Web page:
It’s the windiest day EVER here in the high desert, and it’s wiggin’ my head in all sorts of directions but only for a few seconds here, then there, and then over back here. Sorta like riding the scrambler. In Indian Medicine, they’d say that today my vata is deranged. Translation: too much wind in the head and no ground for thoughts to land.

The wind is gusting around the house and whipping the poor aspens this way and that way and I’m afraid their young trunks will just snap. Oso won’t even go outside today. He sits by the door looking outside but when I go over to open the door for him, he does the back shuffle and rounds back to his comfy bed. He’s a little sad today cause his two cousins (my nieces) Abby and Katie left yesterday after a 4-day visit. He got tucked into bed with a soft pink blankie daily while Katie sang the song, “he’s the king of the united states!” she’s so wise to know we could use a heart like Oso in that position…

Katie is 6 and at that age where she externalizes every thought that comes to her, not holding back at all. While I know I can’t quite do that to the same degree (considering the thoughts that go thru my head), I was inspired by her open, unedited flow. And Abby (who is 10) is amazing. She’s so creative and simply one of the kindest souls I know. She painted this groovy sign for our garden which was our solution to Patrick’s comment, “how are you going to make a sign if rabbits can’t read?”


No Rabbits. No Chipmunks. No Grasshoppers.
Seems quite clear to me. We’ll see how it goes.

The girls loved our garden, even though they had to use their imagination as to what little green thing would grow into what big vegetable. We did harvest greens, and soon they were eating so much Arugula and Spinach right out of the garden that we thought they were really rabbits in disguise.

The other morning before watering the garden, Patrick and I looked at all the little plants, saying, Good morning purple bush beans, hello fingerlenes, Oh-my, you chards have grown overnight, and so on and so on until we noticed that 3 broccoli plants got munched to their single stems. My stomach dropped, and I felt like I was robbed. Invaded. We had plans the entire day but switched everything around to finally finish our fence so we could sleep in peace that night knowing our garden was safe. It’s weird, but I just never knew I wanted to be a farmer when I grew up. But I do and I am. I have Patrick to thank. He’s the brains behind the operation. But I’m a quick learner and hard worker with a green thumb, he says. I remember in school how the teacher would break the class into groups for some project, and I’d be so excited for it, but I’d get stuck in some lame group that for whatever reason just couldn’t get their act together. But NOW, I feel like I got in the cool group. We have such an ebb and flow, working together some days from 7 am til sunset with Bob Marley playing in the background. It’s so fun being in a relationship where together, we do things that we may have never done alone, or maybe with not as much gusto. We’re doing all the things we want to do: live in the mountains, travel the world, grow our own organic food, work for ourselves, etc., and have so much fun doing it all. Ahhh. I’m so blessed.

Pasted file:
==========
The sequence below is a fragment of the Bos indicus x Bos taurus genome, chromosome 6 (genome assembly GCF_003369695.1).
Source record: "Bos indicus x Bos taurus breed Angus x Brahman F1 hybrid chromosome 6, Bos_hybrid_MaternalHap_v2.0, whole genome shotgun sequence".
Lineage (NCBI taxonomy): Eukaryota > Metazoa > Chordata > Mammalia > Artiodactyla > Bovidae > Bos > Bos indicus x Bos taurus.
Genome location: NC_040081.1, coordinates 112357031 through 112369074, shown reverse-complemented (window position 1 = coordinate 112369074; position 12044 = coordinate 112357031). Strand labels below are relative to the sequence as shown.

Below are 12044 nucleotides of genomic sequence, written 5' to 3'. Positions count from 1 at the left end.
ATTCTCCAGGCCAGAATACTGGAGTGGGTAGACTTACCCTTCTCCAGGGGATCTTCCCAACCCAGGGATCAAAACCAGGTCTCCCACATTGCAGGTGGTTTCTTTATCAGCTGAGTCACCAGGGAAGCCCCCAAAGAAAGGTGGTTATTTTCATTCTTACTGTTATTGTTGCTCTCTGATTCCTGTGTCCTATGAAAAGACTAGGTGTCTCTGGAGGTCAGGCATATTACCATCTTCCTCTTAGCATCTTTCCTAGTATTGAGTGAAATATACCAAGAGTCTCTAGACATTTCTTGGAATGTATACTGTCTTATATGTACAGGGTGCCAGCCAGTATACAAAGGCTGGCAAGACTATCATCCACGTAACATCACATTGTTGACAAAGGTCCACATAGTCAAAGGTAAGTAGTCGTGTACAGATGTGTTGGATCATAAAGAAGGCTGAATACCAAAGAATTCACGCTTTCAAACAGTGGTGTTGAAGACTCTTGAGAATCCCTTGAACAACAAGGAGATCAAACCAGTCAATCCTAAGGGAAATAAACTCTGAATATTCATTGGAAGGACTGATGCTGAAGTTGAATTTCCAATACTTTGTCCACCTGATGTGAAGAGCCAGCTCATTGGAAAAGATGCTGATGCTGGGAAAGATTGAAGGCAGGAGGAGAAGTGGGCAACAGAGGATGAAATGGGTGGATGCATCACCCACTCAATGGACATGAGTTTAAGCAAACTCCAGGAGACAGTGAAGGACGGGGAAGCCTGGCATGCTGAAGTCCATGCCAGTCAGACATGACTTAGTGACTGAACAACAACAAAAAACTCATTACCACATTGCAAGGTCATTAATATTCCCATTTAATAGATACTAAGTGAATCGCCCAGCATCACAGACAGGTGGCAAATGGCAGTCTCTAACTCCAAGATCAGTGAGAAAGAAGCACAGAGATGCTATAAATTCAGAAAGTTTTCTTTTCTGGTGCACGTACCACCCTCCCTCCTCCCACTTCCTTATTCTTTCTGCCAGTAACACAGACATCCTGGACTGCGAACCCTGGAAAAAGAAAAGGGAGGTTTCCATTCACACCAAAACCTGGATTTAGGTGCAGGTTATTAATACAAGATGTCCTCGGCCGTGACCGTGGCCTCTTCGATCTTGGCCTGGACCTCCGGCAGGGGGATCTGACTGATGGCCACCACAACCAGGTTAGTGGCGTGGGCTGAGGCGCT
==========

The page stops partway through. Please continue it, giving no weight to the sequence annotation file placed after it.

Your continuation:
Patrick is traveling for the next 8 days, and since I’m finally caught up with all my work, I have this time to focus on painting for my August show. I am free to paint all night with music of my choice cranked up loud. I can let go and take risks knowing no one is peeking over my shoulder. I’m left alone to be ‘in the process’…the energy and excitement and the nervousness and fear. It’s a process I love and hate. The house is clean, and I have no real distractions–except for the wind, which according to weather.com is currently gusting at 57 mph, and well, we’ll see what happens. My only real goals are to show up every day at my easel and to not edit myself. I’ll let you know how it goes.

My friend sent me this Phillip Guston quote the other day, that when I read it, I knew exactly what he was talking about, only I probably work much much longer than Guston before I know that moment:

Usually I am on a work for a long stretch, until a moment arrives when the air of the arbitrary vanishes, and the paint falls into positions that feel destined.

That said, I better get painting so I can experience that again.